Also, there is no detail on the offer available at the time.

    This seems the weakest link in your argument.

    There are many possibilities about why it was rejected.

    At the same time, in this statement you acknowledge that it was rejected.

    There was an Ard Feis where this went to a vote.

    After the imprimatur had been sealed across the intent.

    Did the Sinn Fein leaders sacrifice Hunger Strikers' lives for votes? I don't think so.

    Yet for many it seems so easy to accept that they would.

    But where there is mystery and disagreement and bad feeling there doesn't necessarily have to be malevolence.

    Where they kill republican prisoners through one booby trap or another at either Ballyseedy or the H Blocks Prison Hospital, they will forever and a day face malevolence. They were not a bit slow in showing plenty of it to O’Rawe.

  24. AM- "the tendency was canvassing for an unarmed strategy by 1982". My thinking is that the debate on ending abstentionism was the sign of a nascent unarmed strategy.

    "The contempt they have treated the grassroots with for decades would easily allow a callous attitude to develop." I agree that often the grassroots weren't allowed their say but I wouldn't say this led the attitude to being anywhere close to callous.

    "'Also, there is no detail on the offer available at the time.' This seems the weakest link in your argument." What I meant was: Thatcher's amendments made the original leaked draft weaker. Who knows if the final offer was weaker still. Where it gets foggy is on the part of prisoners' leadership acceptance and outside's refusal. There could be a myriad of possible reasons for this. Was it too weak for the outside? Were they hoping to extract more rights for the prisoners as they saw the British on the ropes? There are too many "unknown unknowns" to use a much maligned Donald Romsfeld phrase. That is why there needs to be some explantions.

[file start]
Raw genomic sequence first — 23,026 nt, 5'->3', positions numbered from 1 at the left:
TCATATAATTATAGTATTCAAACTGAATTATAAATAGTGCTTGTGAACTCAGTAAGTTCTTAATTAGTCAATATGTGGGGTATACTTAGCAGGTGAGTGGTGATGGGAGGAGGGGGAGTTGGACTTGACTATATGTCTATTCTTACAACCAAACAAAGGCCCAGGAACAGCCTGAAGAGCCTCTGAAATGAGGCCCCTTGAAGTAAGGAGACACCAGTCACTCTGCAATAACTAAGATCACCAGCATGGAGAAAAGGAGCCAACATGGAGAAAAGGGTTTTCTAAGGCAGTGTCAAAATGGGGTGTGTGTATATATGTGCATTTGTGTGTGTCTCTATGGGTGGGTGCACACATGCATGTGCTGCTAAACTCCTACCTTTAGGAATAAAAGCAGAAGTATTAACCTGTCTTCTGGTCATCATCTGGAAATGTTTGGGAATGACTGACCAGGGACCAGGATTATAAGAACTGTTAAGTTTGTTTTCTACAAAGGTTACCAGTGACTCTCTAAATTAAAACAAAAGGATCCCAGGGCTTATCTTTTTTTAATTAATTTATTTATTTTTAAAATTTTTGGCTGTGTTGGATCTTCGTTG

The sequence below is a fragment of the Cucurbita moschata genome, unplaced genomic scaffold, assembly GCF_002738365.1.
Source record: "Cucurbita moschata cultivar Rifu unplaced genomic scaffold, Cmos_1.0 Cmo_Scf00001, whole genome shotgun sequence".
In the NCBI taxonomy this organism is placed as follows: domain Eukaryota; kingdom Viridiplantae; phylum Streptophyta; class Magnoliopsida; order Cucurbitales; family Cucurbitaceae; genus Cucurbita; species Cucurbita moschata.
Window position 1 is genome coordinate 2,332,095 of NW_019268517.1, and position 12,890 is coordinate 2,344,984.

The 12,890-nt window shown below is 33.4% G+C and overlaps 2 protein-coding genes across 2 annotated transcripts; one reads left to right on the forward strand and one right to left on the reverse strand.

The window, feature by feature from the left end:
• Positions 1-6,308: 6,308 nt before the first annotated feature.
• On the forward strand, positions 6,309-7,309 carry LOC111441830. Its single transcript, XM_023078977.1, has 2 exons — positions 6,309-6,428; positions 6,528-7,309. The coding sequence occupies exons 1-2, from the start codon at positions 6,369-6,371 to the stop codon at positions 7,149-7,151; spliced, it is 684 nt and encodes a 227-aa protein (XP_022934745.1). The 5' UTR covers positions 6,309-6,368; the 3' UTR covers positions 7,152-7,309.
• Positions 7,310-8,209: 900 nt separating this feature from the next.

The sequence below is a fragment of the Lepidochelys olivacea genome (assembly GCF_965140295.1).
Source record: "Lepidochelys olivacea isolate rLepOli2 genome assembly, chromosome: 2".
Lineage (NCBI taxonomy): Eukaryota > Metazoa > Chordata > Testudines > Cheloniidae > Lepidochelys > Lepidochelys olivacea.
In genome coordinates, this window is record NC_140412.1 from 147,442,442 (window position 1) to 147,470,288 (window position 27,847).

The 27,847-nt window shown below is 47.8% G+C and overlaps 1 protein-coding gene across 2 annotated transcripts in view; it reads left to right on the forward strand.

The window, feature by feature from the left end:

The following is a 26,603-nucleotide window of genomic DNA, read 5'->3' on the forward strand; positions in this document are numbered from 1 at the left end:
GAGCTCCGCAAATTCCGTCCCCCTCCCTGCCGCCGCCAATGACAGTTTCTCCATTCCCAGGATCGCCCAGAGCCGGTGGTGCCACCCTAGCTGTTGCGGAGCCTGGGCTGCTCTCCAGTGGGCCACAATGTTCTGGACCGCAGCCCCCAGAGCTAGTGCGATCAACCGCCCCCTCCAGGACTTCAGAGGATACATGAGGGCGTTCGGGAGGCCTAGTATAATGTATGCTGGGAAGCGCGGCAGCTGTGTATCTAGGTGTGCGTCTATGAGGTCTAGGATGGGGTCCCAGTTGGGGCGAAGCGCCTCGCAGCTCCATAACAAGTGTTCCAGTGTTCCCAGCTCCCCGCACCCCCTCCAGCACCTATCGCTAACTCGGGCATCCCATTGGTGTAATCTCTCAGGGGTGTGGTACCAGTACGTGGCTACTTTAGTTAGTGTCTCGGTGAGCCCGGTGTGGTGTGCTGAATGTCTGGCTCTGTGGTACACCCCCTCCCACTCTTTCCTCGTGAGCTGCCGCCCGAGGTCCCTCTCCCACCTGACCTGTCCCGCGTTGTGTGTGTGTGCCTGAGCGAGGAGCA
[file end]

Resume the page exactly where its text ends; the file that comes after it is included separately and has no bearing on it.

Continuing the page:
"you acknowledge that it was rejected." I can't acknowledge anything at all- I can only speculate as I don't know for a fact that anything did or didn't happen. I can only evaluate what I am told or what I read. Judging human nature I can't see anybody sacrificing their own men's lives for something ethereal, for something like future electoral success the extent of which they necessarily can't know.

    "Yet for many it seems so easy to accept that they would." The many who accept tend to be more likely to be against Sinn Fein today and the opposite is true of those who don't. This is where it falls on both sides as no-one seems to be able to bridge the gap.

    I agree there was malevolence at Ballyseedy but the prisoners weren't killed by their own side. Gerry Adams is no Kevin O'Higgins although that doesn't say much as nobody is like Kevin O'Higgins. ;)

  25. Simon,

    The decision to end abstentionism was indeed a sign of an unarmed strategy. But it was not the germination of the idea but the outworking of an idea developed much earlier, maybe even before the hunger strike but one which had certainly been formulated by the 1982 assembly elections.

    Volunteers were treated with such contempt they were sent out on operations in pursuit of a cause already abandoned by the leadership. They died and went to jail as a result. If that does not amount to callous, I am not sure how we can define callous in any agreed sense.

    Where it gets foggy is on the part of prisoners' leadership acceptance and outside's refusal.

    Again you accept the suggestion that the offer was refused. What right had the outside leadership to refuse an offer that the prisoners had accepted? Even if we accept that they acted in good faith (a defence Morrison has destroyed) they are left in a position of having lied about it ever since and in doing so have made themselves look suspect. We can speculate about the unknowns but there are many knowns that are easily addressed.

    I can't acknowledge anything

    But you keep referring to the leadership rejection.

    I can't see anybody sacrificing their own men's lives for something ethereal

    People take lives frequently. And they are only your ‘own men’ when a concept of comradeship exists. That would seem not to apply to the committee men. I would never regard Morrison as someone who behaved in a comradely fashion on July 5, 1981.